Though you’ve likely never heard of Andrew Vallentine, there’s a pretty good chance you’ve seen his work on YouTube. This is because Vallentine works behind the camera, directing videos for popular YouTube creators from Meghan Camarena to Joey Graceffa.
At this point in his freelance directing career on YouTube, Vallentine has no trouble keeping busy with clients. Recently, he released two music videos for Trisha Pasytas, shortly followed by Joey Graceffa’s coming out music video, “Don’t Wait” (below), and Ricky Dillon’s “Stars,” which debuted the very next day.
How did Vallentine get so busy directing these YouTube videos that hords of fanboys and -girls everywhere have seen? Let’s start from the beginning.
Vallentine initially got into the YouTube business right out of college, when he applied for a job “to work at a YouTube network” on Craigslist. That network ended up being Fullscreen, where Vallentine became the 35th employee. Moving through multiple roles, he eventually started working as a director and producer at the company.
While at Fullscreen, Vallentine was also making videos for YouTube on his own time. “My first big video was a mock Adele music video for her song, ‘Set Fire to the Rain.’ I had a friend that was a dead ringer for Adele, and a few of my college friends and I made this music video over a Thanksgiving break,” says Vallentine. “The video went viral, with close to 9 million views. From there, I was hooked making YouTube videos. The idea that 9 million people watched something I directed was an incredible rush, and I wanted to keep doing it.”
Because of the Adele video’s success, Vallentine earned himself an introduction to YouTuber Strawburry17, Camarena. He still thanks her for introducing him to his other contacts in the YouTube community, which truly is tightknit. “The community of popular YouTubers is small in the sense that they are all friends and contemporaries who collaborate and support one another,” describes Vallentine.
Hence, Vallentine’s career today as a YouTube director, where the majority of videos he directs “almost always hit over a million views.” Being so successful when it comes to viewership, what Vallentine has learned about the ingredients of a hit are somewhat surprising, somewhat predictably mundane. “In a way it’s not so dissimilar from what dictates how well a film will do when it is released in theaters,” he says.
In terms of following in Vallentine’s behind-the-scenes footsteps on YouTube, it doesn’t seem like there’s a community of directors and producers in the way that there is for the creators in front of the camera. Perhaps that’s because many major YouTubers do their own work or have their own, personal teams. If you are looking to freelance, though, and “shoot as much as [you] can,” Vallentine says, “YouTube is the place where you can find a lot of creative people who are willing to take risks with other creative people.”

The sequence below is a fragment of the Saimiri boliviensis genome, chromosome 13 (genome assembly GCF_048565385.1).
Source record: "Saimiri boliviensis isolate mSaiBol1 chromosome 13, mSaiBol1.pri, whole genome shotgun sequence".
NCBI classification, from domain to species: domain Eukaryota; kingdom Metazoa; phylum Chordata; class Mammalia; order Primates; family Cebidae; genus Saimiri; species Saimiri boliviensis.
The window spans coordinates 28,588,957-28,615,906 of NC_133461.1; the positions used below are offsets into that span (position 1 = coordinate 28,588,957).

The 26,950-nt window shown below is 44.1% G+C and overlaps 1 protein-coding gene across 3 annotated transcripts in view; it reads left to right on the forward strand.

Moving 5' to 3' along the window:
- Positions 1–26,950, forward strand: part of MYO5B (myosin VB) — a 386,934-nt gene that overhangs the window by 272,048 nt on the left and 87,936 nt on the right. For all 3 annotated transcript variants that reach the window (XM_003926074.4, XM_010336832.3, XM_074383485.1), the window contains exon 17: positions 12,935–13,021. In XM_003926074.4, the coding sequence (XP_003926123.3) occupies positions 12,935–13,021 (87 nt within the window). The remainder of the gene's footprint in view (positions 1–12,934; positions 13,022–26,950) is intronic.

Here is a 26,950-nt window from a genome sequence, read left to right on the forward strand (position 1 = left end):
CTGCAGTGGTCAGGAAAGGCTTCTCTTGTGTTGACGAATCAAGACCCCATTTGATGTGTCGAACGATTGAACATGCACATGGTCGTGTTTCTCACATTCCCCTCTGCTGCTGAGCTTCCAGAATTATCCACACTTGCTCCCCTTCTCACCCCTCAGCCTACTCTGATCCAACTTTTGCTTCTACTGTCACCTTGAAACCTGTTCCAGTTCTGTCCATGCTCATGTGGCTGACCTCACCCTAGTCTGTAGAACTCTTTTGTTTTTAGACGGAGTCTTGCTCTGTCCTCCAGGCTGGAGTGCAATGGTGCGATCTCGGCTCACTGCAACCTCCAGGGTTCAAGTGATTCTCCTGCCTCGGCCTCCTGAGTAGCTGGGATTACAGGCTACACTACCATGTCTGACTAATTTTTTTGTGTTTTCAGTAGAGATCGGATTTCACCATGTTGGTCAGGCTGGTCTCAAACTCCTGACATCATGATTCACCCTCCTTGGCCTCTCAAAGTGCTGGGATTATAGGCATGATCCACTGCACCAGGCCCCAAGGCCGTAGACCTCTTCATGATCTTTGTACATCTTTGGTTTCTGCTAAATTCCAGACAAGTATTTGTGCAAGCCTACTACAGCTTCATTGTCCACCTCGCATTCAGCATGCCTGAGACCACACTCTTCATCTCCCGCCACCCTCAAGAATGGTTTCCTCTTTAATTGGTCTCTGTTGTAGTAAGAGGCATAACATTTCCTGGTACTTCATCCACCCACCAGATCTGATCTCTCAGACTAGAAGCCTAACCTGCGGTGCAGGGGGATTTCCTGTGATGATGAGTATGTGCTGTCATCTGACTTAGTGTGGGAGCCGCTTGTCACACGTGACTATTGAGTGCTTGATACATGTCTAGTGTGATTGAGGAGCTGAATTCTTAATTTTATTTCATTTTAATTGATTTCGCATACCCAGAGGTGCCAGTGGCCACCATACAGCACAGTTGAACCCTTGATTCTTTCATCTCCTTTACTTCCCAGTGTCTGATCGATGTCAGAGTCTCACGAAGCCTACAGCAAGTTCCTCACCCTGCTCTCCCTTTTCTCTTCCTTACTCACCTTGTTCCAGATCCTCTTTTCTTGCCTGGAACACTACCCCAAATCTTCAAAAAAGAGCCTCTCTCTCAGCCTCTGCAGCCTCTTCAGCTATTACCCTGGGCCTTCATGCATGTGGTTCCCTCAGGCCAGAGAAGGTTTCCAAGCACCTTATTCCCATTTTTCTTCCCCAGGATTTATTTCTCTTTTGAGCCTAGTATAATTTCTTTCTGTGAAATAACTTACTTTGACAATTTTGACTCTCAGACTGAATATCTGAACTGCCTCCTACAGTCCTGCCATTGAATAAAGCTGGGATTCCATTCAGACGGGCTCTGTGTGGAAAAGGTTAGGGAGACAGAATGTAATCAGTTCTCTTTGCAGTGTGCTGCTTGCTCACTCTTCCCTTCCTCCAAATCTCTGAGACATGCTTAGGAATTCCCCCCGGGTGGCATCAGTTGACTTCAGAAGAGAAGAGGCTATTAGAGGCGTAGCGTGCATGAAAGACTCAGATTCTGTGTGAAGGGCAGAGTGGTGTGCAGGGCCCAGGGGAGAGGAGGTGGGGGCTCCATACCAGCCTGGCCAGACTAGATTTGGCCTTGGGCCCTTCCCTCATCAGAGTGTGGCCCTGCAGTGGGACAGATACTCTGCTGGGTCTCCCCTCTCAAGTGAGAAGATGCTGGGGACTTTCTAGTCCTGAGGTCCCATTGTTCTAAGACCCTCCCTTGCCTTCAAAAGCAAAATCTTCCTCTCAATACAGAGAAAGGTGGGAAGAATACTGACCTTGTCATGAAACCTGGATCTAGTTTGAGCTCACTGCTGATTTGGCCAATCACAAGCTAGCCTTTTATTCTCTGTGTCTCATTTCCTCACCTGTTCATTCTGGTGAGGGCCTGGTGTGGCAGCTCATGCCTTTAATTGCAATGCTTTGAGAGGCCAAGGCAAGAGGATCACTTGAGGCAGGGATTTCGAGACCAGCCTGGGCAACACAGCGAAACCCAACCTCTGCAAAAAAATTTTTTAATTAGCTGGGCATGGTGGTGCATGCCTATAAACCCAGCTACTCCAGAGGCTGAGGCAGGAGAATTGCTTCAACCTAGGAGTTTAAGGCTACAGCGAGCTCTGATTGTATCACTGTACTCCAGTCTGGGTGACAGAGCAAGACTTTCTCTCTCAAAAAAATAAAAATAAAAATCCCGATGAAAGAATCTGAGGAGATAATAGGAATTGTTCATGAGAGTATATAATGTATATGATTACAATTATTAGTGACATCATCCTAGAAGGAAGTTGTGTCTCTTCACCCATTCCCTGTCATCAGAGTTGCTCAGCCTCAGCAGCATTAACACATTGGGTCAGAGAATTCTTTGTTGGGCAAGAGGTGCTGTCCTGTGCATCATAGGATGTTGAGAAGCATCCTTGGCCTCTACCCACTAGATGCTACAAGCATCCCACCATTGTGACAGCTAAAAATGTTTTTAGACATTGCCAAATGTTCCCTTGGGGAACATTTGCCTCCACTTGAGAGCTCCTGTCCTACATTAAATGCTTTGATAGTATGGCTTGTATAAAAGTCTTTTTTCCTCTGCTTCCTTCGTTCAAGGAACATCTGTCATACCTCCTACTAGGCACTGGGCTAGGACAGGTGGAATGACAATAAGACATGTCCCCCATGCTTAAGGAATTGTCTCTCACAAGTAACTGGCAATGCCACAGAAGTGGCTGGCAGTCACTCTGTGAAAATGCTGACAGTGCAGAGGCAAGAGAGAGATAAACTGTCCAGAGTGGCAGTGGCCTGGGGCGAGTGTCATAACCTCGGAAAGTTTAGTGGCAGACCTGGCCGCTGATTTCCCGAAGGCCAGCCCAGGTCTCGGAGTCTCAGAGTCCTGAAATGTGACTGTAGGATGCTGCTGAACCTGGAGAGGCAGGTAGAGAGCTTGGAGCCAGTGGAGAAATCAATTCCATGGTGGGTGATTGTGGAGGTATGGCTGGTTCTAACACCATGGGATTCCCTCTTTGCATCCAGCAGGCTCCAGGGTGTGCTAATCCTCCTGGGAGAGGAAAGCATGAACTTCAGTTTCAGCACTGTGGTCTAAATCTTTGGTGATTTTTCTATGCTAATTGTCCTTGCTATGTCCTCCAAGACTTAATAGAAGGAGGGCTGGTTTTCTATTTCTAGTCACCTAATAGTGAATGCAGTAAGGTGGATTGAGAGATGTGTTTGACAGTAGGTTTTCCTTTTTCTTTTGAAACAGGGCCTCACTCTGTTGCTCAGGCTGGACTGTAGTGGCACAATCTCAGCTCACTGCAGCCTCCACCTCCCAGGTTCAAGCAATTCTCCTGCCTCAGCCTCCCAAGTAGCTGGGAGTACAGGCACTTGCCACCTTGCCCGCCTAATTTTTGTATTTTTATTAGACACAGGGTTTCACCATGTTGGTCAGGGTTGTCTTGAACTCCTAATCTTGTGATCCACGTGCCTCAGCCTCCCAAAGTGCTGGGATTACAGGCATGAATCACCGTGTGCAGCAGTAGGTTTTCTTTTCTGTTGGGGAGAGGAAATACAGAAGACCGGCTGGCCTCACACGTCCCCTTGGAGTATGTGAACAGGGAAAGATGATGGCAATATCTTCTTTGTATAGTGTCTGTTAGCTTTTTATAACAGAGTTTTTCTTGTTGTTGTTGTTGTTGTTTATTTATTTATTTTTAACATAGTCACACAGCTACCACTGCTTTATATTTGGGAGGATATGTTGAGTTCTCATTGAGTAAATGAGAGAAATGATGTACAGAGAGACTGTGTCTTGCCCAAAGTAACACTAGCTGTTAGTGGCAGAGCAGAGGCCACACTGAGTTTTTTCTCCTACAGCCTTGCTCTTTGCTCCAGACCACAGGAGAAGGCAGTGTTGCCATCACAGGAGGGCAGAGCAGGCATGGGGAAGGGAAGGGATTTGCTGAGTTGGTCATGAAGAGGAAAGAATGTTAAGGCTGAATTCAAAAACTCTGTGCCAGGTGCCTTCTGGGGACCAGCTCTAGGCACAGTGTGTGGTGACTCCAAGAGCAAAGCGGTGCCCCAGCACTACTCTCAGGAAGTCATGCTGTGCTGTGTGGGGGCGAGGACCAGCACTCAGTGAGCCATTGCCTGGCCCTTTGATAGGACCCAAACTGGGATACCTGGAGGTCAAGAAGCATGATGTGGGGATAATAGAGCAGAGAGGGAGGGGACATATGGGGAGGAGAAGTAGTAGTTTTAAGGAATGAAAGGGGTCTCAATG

As for your own creative input, it varies when you work behind the camera. Vallentine describes it as a 60/40 split. “Sixty percent of the time, the creator comes to me with a song, and I pitch them on a video idea. They might have certain visuals or elements they want, which I take and put into a narrative. The other 40%, the creator knows exactly what they want, and they get to convince me of the concept, which I can then visualize and translate into how I’m going to shoot it.”
As much as Vallentine loves creating in the YouTube space, he’s still hoping it will lead to work in traditional media. Lucky for him, he’s also observed traditional and new media coming together in some pretty significant ways. “We are already seeing TV approximating the way YouTube content is consumed, while YouTube is moving in the opposite direction, approximating the content on TV,” he says, noting that more millennial filmmakers see a certain potential in digital, especially as brand partnerships and shifting ad dollars are increasing budgets online.
While he’s still working in digital entertainment, Vallentine has to acknowledge that a big part of being successful in the industry is being your own brand, and a very public one. In that sense, Vallentine’s truly breaking the mold. “While I can appreciate the people who love being in front of the camera, I’m the guy who loves being behind it,” he says. “I have absolutely no desire to be in front of the camera; I don’t even know what I would do…I guess maybe talk about movies?”
That being the case, we had to ask Vallentine the inevitable question about his job. Does he consider himself a “YouTuber”?
“I’m asked that a lot,” he says, “and I always say yes and also no. I consider myself a video director first and foremost, and then a YouTuber.”